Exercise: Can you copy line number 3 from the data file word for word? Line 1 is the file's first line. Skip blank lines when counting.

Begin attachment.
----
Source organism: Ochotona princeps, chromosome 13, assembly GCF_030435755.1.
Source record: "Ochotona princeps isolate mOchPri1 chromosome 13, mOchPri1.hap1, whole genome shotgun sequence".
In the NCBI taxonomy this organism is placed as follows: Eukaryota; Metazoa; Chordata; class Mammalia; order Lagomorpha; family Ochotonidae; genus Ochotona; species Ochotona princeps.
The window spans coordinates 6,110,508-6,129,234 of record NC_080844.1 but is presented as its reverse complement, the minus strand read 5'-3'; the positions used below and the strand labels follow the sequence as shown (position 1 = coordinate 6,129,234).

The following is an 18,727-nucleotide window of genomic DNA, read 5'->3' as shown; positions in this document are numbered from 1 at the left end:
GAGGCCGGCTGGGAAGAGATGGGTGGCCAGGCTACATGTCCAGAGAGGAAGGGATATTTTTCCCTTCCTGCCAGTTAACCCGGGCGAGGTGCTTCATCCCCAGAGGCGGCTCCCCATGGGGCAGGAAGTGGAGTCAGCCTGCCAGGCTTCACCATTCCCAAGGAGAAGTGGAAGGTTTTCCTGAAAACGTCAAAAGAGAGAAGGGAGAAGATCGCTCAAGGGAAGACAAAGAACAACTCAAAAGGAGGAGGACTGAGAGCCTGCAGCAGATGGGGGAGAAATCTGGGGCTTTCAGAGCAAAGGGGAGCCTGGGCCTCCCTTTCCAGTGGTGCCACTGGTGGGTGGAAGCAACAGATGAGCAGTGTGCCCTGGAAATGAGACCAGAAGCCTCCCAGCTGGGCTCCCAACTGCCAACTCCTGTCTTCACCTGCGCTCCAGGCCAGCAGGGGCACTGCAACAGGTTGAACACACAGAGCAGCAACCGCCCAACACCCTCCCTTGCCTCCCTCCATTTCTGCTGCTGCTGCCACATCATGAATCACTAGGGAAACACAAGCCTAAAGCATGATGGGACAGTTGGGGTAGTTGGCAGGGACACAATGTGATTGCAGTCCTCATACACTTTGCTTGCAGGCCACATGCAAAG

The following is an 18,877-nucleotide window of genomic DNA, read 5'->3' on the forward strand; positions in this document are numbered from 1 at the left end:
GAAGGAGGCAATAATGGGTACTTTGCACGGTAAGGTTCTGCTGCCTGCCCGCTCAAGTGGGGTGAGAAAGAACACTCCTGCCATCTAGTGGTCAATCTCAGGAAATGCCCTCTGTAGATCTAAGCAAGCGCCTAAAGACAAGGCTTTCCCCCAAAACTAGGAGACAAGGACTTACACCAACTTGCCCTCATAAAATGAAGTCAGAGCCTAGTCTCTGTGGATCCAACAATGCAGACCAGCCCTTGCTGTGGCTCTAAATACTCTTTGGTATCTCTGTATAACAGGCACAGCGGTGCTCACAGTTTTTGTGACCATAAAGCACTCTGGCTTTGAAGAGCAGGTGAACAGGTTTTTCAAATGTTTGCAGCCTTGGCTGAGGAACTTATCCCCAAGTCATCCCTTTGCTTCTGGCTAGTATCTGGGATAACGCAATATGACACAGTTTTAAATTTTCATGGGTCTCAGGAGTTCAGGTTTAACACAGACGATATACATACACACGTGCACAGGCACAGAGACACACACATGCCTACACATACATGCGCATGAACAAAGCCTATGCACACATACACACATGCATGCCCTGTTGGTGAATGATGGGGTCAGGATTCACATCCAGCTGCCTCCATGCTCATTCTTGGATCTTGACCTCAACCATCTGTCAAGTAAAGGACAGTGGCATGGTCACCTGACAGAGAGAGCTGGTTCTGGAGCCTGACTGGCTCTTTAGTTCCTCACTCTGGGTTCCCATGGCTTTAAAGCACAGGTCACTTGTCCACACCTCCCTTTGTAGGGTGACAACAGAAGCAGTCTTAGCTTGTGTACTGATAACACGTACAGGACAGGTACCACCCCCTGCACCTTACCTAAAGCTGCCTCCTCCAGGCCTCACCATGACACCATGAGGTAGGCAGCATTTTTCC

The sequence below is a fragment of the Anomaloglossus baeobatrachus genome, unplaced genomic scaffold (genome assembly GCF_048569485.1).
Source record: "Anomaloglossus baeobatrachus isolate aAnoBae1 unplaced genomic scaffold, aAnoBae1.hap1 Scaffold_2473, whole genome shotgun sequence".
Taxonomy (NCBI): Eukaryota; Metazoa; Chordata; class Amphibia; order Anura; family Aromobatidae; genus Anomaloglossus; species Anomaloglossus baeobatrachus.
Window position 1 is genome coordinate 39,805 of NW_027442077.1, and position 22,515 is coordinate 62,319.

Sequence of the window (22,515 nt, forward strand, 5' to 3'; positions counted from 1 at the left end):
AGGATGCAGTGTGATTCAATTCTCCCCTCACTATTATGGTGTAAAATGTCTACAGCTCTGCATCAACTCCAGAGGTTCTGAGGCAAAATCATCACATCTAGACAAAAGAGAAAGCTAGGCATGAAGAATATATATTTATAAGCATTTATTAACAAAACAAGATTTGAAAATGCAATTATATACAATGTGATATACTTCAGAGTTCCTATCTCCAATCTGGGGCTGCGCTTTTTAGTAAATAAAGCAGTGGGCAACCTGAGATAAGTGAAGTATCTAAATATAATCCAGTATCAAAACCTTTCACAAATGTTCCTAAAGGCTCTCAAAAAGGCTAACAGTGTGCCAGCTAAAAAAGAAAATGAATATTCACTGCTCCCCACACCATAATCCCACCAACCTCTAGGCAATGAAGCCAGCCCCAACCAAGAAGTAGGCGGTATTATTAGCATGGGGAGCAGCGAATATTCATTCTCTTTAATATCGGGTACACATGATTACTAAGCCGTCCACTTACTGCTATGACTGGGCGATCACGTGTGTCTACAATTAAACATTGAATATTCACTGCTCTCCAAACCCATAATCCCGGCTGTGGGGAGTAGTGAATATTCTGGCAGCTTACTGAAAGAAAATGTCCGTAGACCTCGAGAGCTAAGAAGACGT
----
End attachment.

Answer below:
In the NCBI taxonomy this organism is placed as follows: Eukaryota; Metazoa; Chordata; class Mammalia; order Lagomorpha; family Ochotonidae; genus Ochotona; species Ochotona princeps.